Nose-to-tail and beyond
Through VeTouch, U of M vet students provide free care for pets and peace of mind for their humans
In a Sunday school classroom in the basement of Hennepin Avenue United Methodist Church in Minneapolis, Minnow, a 2-year-old golden retriever/shepherd mix, is being distracted by a University of Minnesota veterinary student holding a stick covered with spreadable cheese.
As Minnow licks the cheese, another student performs a nose-to-tail exam, while another records the findings. Minnow and his owner are here for the VeTouch (Veterinary Treatment Outreach for Urban Community Health) Clinic, a student-run clinic that provides free care for pet owners who otherwise couldn’t afford a vet visit.
Minnow is just one of the animals in the clinic’s “dog room,” where groups of three students, along with volunteer veterinarians and vet techs, perform exams, administer vaccinations, test for heartworm and provide preventative medication, and treat minor problems, such as ear mites, itching, and joint pain.
Another exam room is devoted to cats, while a third is for people with more than one pet or especially anxious animals. The hallway connecting the rooms serves as a makeshift lab, pharmacy, and pet food pantry.
Clinics are held monthly on Sunday afternoons, with clients lining up at the outdoor intake tent even before church services have ended. VeTouch also holds clinics twice a year at the Little Earth community. “Before COVID, we could see about 50 to 60 pets in the church clinic,” says Robyn Ahrenhoerster, a third-year veterinary student and a co-president of VeTouch. “Now, in order to limit the number of people indoors, we can see about 20 to 30 per month.”
Shots, skin problems, and more
On a warm Sunday in October, people gather outside, walking dogs, holding cat carriers, calming nervous pets. They include a woman with a bulldog with skin issues, a woman with a nervous pit bull named Mocha, and Lisa, who is trying to distract Teddy, a barking Papillon/Australian Shepherd mix, who is clearly upset with what’s happening. Lisa brought Teddy in for an exam, vaccinations, and a heartworm test.
“I don’t know what I would do without them,” she says of the students and volunteers who run the clinic. In August, she brought her other dog, Baby, a Chihuahua with tooth problems. She says the students were able to help her get a grant to help pay for extractions at the Animal Humane Society. “They make it possible for me to have my animals,” she says.
Grace, who stopped by to pick up medication for Xahria, her 5-year-old black lab, says she, too, doesn’t know where she would be without VeTouch.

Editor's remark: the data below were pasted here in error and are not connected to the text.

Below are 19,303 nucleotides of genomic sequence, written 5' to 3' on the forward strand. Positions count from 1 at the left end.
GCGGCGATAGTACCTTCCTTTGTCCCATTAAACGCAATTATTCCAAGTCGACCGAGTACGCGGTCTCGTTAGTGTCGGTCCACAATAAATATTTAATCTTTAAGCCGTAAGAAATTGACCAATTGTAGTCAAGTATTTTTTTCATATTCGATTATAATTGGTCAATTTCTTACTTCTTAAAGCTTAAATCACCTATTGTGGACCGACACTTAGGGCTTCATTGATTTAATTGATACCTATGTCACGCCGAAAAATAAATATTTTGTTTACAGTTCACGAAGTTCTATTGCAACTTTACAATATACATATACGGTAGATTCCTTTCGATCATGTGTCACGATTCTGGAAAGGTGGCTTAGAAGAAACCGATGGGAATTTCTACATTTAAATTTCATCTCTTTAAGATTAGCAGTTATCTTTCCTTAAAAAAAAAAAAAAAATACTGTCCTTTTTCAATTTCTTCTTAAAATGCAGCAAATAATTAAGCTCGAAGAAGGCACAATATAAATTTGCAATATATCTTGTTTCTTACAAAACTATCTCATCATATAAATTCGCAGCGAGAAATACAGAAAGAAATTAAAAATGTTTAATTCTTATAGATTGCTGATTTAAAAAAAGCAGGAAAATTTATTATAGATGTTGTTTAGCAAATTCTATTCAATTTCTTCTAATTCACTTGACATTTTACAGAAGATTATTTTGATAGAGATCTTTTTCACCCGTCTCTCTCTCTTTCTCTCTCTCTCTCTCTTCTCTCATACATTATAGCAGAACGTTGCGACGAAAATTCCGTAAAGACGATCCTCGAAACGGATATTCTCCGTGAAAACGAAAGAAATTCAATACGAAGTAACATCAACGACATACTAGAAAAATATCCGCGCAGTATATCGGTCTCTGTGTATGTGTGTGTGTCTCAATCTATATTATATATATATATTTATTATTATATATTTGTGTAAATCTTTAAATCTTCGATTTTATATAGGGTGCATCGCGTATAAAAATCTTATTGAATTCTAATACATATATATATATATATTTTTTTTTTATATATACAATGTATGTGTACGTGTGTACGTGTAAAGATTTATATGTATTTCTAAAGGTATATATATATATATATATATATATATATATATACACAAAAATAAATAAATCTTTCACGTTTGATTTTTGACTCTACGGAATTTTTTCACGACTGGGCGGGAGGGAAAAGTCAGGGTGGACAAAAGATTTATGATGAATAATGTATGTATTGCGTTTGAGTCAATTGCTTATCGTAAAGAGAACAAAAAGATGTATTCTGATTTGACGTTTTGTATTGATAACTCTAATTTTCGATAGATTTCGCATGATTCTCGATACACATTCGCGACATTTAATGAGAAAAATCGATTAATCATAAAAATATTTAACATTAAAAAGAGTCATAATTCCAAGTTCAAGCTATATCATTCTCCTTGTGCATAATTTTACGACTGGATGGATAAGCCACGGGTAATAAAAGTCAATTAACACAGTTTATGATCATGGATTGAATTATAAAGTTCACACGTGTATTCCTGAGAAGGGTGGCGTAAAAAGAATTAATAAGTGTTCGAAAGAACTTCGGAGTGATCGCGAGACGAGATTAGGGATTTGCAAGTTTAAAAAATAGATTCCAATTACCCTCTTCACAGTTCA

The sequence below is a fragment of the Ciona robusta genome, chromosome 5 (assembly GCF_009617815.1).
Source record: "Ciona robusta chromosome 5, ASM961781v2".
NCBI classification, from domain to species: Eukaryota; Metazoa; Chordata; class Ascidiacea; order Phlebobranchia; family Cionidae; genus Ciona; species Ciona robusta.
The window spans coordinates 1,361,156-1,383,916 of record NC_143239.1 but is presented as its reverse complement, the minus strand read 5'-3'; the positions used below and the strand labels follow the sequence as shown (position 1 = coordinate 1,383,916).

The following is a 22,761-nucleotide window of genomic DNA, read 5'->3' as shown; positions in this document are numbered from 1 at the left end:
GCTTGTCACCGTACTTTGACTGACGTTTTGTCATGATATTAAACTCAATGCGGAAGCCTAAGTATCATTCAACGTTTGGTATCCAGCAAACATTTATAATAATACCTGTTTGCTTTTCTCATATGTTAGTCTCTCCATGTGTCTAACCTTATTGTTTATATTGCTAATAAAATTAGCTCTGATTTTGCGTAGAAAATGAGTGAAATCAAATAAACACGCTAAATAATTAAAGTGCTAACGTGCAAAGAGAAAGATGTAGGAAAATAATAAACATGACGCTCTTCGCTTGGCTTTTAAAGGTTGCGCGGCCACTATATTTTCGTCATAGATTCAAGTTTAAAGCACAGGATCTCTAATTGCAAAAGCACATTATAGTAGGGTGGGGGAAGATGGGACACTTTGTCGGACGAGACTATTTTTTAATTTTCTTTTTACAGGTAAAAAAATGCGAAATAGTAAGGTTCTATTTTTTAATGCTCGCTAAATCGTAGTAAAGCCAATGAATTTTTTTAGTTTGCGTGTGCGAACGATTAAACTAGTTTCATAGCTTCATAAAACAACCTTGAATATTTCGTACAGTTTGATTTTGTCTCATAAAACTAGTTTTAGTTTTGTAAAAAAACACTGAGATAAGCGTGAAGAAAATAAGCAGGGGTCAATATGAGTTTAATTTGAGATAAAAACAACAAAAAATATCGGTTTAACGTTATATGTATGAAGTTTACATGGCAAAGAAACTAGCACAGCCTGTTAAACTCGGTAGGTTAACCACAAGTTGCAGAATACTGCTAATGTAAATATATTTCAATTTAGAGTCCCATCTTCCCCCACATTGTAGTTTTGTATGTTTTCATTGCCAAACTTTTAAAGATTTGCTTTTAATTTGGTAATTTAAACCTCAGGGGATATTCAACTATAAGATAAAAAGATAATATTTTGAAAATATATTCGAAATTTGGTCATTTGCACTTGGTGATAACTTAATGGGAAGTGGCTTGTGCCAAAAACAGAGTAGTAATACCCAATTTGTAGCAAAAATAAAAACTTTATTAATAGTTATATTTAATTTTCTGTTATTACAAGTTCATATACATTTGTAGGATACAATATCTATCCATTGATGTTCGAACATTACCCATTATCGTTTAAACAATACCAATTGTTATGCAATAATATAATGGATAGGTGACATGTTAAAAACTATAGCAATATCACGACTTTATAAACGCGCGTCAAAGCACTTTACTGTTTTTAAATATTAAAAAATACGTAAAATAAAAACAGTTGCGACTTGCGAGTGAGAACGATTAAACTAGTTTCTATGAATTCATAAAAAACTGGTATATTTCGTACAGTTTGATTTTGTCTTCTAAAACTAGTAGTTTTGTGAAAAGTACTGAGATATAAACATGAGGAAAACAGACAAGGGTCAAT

During a visit for immunizations last October, Ahrenhoerster noticed Xahria was limping on her right hind leg. The problem turned out to be a torn ligament. She worked with Grace to get low-cost X-rays and surgery at the Animal Humane Society.
During Xahria’s recovery, Ahrenhoerster stopped by Grace’s home to check on the dog and deliver medication. Now, Xahria is awaiting surgery on her left leg.
“They go the extra mile. In fact, they’ve gone an extra 500 miles for me,” Grace says, adding that she and Ahrenhoerster exchanged more than 120 emails during Xahria’s recovery.
Students see it all
“This is unique as far as a vet school experience goes,” says Paige Palomaki, a third-year student, who serves as co-president with Ahrenhoerster. “There are few other places where vet students can really feel like a doctor. The exams are all done by students, the records are written by students. It’s the most hands-on work we can possibly do.”
Palomaki, who received support from the Dana E. Mangi Memorial Endowment Fund and PetSmart Charities, got involved in VeTouch as an undergraduate. A prevet student who had studied medical Spanish, she assisted clients who needed translation. “I really appreciate the work we get to do,” she says. “It’s a great way to learn to communicate with vets and techs and clients. A lot of places where students work during vet school, they’re just assisting. They don’t see all the steps involved in one pet’s exam.”
Ahrenhoerster says being in a leadership role has been an opportunity to grow personally. “We don’t have the answer to everything, but we’re in charge of everything,” she says. “We’ve learned to be very flexible, especially with COVID, and we’ve learned how to do a lot with limited resources.”
Both acknowledge that the program couldn’t exist without grants and donations, which allow them to stock the pharmacy and purchase supplies. “Whether it’s a huge grant or a small donation, it’s how we get all our funds,” Palomaki says.
She says one of the biggest rewards is being able to eliminate barriers to care for people and their four-legged family members. “It helps the community and it’s such an amazing learning opportunity for students.”
Kim Kiser is editor of Legacy magazine.
See more images from the October VeTouch clinic: